Ted Simons:
Is it government takeover of the health care system? Or is it the government looking after those 40-some-odd million who don't have health insurance right now, to allow them to have the same kind of coverage that you and I have?

Trent Franks:
As I say, the republican alternative says government -- that government would allow those who don't have health care that want it, here is a draft for the same amount that everybody else is paying for their health care on the average, so it does that. It just don't say, hey, we want to come in and decide what kind of health care you get. We want all these panels and -- every time government has taken over anything, Ted, it has always been more expensive and more inhumane.

Ted Simons:
Is the idea of giving tax credits to the poor folks, does that mean they get the same level of health care that you and I get?

Trent Franks:
The same power as the average American, yes. See, my health care, everybody thinks congress has some sort of special health care. I buy blue cross and blue shield, I pay 100% out of my own pocket, and it's good insurance. And I just want everybody else to have that same option. And those who can't afford it, let's help them be able to forward it, but let's don't come in and say we're going to tell you how you're going to access that health care and what care you get. If we don't think this is the right procedure for you, then some government bureaucrat can say no.

Ted Simons:
You mentioned rationing care. Critics will say care is rationed right now by insurance companies. If the government gets involved, and provides competition as they see it for these private insurance companies, and it means more folks get covered, what's wrong with that?

Trent Franks:
What’s wrong with it is we have hundreds of years of history showing that when government socializes a given enterprise, that it always costs more and the quality falls, and the dignity of the patient or the person trying to access that need is diminished. And freedom is a pretty good bet. In America we all struggle for resources, but when we've had a competitive free market system where the poor had the same opportunities that the rich did, and that we at least made those opportunities the same, that created the best system for the least cost, and the most dignity for the individual.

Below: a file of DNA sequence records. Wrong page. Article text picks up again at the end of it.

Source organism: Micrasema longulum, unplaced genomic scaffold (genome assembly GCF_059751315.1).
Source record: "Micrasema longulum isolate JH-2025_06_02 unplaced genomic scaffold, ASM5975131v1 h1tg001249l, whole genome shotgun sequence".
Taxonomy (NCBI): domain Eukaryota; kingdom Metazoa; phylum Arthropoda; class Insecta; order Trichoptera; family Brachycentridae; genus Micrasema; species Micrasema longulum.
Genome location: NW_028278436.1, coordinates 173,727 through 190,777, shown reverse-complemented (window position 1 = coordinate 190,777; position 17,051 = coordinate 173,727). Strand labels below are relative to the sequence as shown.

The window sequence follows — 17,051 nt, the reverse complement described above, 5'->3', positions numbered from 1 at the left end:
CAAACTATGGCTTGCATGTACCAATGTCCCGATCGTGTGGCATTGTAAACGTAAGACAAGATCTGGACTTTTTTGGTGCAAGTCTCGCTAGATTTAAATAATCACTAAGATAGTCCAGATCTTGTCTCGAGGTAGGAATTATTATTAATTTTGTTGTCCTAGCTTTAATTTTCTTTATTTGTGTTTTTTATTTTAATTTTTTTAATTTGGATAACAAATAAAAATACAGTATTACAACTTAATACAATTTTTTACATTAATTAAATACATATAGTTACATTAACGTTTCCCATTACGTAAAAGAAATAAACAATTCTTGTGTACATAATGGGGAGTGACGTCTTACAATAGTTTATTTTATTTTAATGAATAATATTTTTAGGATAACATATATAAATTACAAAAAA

Ted Simons:
Not to press too much on this one point, but in a competitive free market system, two people buy a house. The poor person buys this house; the rich person buys that house. Why would that inequality, why would that the no -- why would that not correspond to health care?

Trent Franks:
It is true; the wealthy have always been able to buy more than others. But the reality is, free enterprise is, as you say, sometimes been the unequal distribution of wealth. Socialism has always been the equal distribution of poverty. It just doesn't work. And it ends up hurting those on the lowest end of the scale most of all. Because in any government health care system, the pressure is going to be on giving less care. And a private health care system, when someone can come into your office, and you know they going to some other doctor if you don't do the right thing, and you're competing for their business, you want to try to naturally do the very best you can at the best price. It's a natural tendency. That's where the incentive and the pressure is. With the government health care system, all the pressure is on delivering less care and just hoping to survive the day.

Ted Simons: